We plumbed a brand-new UltraPro line for the high-pressure delivery side line and re-used the original 3/8-inch fuel line in the car as the return, replacing a section of the line that had been damaged after 50 years in the car. We also included a Holley 10-micron fuel filter located roughly halfway between the tank and the engine so that it could be accessed easily for removal and cleaning.
With the Sniper unit installed on the engine and the fuel lines plumbed, we took this time to wire the remainder of the electrical side. As the Sniper instructions suggested, we elected to control fuel only at this point. We will convert later to full electronic control over the ignition. So the only wires we had to connect were the two large (12v+ and 12v) dedicated power leads directly to the battery, switched power, and an rpm sensor to the ECU. Rosendahl had previously purchased a dual-terminal battery that provided a place to connect the power leads directly to the side terminals.
The ECU also has a large blue wire that is the power lead (using an internal relay in the ECU) to drive the fuel pump. We decided to run a dedicated ground wire from the electric fuel pump all the way forward to the battery to ensure that the pump had full electrical power. We also chose to build a two-wire Weatherpak connector at the fuel pump to make servicing easier with a simple plug-in connector.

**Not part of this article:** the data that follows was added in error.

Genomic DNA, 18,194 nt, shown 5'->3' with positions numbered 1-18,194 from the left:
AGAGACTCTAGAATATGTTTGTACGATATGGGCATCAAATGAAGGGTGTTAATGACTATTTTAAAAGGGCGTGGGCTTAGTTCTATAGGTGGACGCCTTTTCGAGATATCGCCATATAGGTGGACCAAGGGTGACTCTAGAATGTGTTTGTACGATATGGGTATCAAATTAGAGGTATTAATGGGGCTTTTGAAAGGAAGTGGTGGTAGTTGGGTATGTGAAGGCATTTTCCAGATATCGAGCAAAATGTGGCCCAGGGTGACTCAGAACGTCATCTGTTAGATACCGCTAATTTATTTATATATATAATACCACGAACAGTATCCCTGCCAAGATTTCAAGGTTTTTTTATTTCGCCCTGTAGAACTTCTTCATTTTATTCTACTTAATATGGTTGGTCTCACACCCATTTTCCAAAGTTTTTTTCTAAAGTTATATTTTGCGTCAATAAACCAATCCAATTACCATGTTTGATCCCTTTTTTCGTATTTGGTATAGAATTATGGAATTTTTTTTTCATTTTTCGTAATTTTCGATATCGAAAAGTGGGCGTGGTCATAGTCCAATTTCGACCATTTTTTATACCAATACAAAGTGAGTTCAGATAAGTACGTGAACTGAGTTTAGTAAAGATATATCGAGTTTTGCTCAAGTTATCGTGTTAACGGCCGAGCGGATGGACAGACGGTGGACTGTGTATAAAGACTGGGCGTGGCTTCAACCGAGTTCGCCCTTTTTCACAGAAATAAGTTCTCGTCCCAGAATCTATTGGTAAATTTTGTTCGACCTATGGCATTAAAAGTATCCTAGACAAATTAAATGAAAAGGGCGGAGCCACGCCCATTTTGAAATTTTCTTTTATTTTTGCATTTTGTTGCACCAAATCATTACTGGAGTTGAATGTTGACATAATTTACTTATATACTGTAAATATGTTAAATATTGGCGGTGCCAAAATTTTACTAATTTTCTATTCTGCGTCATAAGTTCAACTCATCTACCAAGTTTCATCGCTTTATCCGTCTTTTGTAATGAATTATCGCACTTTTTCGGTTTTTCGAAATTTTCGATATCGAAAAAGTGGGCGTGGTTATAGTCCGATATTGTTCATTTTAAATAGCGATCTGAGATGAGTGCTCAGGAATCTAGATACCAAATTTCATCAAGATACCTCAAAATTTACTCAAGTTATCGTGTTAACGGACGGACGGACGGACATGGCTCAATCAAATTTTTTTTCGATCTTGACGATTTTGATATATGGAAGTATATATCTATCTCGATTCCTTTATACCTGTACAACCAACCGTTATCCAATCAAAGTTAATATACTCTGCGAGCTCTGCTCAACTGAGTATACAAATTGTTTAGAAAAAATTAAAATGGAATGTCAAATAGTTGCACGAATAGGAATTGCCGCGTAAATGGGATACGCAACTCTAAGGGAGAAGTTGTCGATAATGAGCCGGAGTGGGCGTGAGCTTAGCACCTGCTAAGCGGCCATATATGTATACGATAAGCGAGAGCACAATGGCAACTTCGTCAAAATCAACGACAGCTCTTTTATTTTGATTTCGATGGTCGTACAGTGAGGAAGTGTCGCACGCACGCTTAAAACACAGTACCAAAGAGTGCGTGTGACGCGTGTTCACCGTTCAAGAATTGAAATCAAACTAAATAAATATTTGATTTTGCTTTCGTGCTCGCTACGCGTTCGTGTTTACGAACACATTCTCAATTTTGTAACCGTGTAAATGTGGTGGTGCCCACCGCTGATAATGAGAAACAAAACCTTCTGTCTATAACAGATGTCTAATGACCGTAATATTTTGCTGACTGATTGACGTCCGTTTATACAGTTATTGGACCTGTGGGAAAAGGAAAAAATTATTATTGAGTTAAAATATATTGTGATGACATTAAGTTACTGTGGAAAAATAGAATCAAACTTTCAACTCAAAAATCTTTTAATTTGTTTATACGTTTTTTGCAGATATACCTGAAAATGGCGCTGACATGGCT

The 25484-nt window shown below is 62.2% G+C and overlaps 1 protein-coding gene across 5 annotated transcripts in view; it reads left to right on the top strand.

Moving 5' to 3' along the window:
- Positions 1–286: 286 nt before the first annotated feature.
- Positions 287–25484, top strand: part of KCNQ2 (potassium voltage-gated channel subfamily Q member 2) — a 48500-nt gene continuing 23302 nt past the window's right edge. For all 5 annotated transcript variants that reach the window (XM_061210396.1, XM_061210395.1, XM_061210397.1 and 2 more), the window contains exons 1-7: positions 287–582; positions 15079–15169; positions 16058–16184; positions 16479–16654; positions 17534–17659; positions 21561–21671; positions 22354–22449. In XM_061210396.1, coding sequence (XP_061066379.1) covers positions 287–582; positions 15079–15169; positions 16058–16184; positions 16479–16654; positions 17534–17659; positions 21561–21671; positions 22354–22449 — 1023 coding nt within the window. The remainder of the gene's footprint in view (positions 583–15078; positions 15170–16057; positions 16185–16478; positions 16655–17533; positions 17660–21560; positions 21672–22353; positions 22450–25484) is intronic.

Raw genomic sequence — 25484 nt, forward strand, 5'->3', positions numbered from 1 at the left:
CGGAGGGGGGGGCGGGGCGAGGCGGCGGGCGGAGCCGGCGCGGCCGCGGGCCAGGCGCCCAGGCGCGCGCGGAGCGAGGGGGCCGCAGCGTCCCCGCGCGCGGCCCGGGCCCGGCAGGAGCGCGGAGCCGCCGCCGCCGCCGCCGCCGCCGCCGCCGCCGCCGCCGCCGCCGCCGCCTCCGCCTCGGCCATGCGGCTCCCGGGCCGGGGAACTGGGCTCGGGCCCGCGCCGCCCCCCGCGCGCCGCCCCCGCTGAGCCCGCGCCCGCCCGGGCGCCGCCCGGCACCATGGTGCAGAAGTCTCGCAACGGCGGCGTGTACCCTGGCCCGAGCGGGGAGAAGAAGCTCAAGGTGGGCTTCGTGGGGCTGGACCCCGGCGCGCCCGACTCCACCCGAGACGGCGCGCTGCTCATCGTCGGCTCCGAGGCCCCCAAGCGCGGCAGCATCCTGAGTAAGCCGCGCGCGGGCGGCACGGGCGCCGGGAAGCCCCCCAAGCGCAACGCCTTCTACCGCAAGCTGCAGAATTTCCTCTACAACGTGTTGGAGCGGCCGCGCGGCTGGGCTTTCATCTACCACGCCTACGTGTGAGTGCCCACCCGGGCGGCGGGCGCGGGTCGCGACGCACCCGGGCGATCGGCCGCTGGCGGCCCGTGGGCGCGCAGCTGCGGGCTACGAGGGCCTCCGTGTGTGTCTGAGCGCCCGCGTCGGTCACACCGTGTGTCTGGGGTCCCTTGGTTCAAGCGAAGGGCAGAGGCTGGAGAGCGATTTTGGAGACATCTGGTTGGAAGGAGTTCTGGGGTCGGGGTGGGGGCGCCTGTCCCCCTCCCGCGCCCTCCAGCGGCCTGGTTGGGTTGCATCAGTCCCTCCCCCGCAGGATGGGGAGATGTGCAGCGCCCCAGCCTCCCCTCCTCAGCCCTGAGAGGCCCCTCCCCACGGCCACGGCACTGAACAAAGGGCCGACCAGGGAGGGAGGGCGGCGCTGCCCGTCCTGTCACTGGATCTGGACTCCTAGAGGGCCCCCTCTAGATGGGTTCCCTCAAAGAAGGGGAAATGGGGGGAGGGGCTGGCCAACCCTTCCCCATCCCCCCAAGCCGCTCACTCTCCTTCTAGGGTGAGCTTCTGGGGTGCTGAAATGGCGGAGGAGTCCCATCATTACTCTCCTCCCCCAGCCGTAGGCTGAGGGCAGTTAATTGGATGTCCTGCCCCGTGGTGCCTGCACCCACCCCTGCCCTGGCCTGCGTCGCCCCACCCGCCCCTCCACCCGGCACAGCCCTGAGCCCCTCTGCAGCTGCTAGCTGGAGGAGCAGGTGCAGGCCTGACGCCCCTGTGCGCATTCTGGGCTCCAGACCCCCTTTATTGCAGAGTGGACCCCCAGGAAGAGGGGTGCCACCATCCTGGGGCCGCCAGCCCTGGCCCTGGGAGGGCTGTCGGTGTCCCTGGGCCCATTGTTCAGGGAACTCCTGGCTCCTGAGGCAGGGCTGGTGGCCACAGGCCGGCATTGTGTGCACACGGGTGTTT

With all the electrical connections created, we were ready to start the ECU configuration, but the heads-up display informed us that our ECU was not properly configured. This required removing the small SD card from the heads-up display and to plug it into a computer card reader to download the most current software from Holley’s website.
This demanded quite a bit of effort on our part as the first two card readers we tried failed to make a connection to the Sniper SD card. We tried a different card and ultimately a third different SD card reader in a third computer before all the electronic devices were talking to each other. We’ve installed several other self-learning throttle body systems and this was the only one where we had to upload new software in order to even to begin the process. This really should have been accomplished before we obtained the system.
After eventually downloading the software and jumping through the appropriate electronic hoops, the appropriate icons appeared on the handheld device and we quickly input the necessary information. After all that, we noticed we had no fuel pressure. A short investigation revealed the author had wired the fuel pump backward despite checking to make sure the connections were accurate. A simple switch of the ground and power leads solved that dilemma and the engine immediately fired up and settled into a comfortable idle.